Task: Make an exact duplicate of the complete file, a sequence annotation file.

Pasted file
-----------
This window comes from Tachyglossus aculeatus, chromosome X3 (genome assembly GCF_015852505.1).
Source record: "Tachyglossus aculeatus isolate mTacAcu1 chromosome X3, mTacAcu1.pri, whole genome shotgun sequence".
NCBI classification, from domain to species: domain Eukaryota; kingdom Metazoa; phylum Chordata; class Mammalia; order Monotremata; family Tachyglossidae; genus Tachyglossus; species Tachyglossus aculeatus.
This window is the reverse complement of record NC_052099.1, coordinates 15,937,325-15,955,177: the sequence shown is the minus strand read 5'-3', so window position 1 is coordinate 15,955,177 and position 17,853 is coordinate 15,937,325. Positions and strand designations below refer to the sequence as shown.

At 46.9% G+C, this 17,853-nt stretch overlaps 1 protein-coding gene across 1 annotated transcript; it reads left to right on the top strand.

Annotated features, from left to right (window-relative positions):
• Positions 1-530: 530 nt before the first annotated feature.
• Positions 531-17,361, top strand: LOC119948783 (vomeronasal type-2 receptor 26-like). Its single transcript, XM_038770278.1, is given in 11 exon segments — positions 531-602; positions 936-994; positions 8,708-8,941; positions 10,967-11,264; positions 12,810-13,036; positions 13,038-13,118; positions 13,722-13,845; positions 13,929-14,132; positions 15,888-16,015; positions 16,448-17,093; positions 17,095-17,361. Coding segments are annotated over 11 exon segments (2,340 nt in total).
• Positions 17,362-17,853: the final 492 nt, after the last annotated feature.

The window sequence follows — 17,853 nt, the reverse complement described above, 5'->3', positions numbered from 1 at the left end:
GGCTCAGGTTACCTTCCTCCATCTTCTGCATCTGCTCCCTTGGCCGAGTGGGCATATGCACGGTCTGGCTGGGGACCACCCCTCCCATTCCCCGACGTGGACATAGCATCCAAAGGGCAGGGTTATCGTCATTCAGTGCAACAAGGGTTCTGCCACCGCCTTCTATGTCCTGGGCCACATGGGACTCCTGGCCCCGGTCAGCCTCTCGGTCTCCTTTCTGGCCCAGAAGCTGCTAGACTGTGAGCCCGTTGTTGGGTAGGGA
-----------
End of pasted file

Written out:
This window comes from Tachyglossus aculeatus, chromosome X3 (genome assembly GCF_015852505.1).
Source record: "Tachyglossus aculeatus isolate mTacAcu1 chromosome X3, mTacAcu1.pri, whole genome shotgun sequence".
NCBI classification, from domain to species: domain Eukaryota; kingdom Metazoa; phylum Chordata; class Mammalia; order Monotremata; family Tachyglossidae; genus Tachyglossus; species Tachyglossus aculeatus.
This window is the reverse complement of record NC_052099.1, coordinates 15,937,325-15,955,177: the sequence shown is the minus strand read 5'-3', so window position 1 is coordinate 15,955,177 and position 17,853 is coordinate 15,937,325. Positions and strand designations below refer to the sequence as shown.

At 46.9% G+C, this 17,853-nt stretch overlaps 1 protein-coding gene across 1 annotated transcript; it reads left to right on the top strand.

Annotated features, from left to right (window-relative positions):
• Positions 1-530: 530 nt before the first annotated feature.
• Positions 531-17,361, top strand: LOC119948783 (vomeronasal type-2 receptor 26-like). Its single transcript, XM_038770278.1, is given in 11 exon segments — positions 531-602; positions 936-994; positions 8,708-8,941; positions 10,967-11,264; positions 12,810-13,036; positions 13,038-13,118; positions 13,722-13,845; positions 13,929-14,132; positions 15,888-16,015; positions 16,448-17,093; positions 17,095-17,361. Coding segments are annotated over 11 exon segments (2,340 nt in total).
• Positions 17,362-17,853: the final 492 nt, after the last annotated feature.

The window sequence follows — 17,853 nt, the reverse complement described above, 5'->3', positions numbered from 1 at the left end:
GGCTCAGGTTACCTTCCTCCATCTTCTGCATCTGCTCCCTTGGCCGAGTGGGCATATGCACGGTCTGGCTGGGGACCACCCCTCCCATTCCCCGACGTGGACATAGCATCCAAAGGGCAGGGTTATCGTCATTCAGTGCAACAAGGGTTCTGCCACCGCCTTCTATGTCCTGGGCCACATGGGACTCCTGGCCCCGGTCAGCCTCTCGGTCTCCTTTCTGGCCCAGAAGCTGCTAGACTGTGAGCCCGTTGTTGGGTAGGGA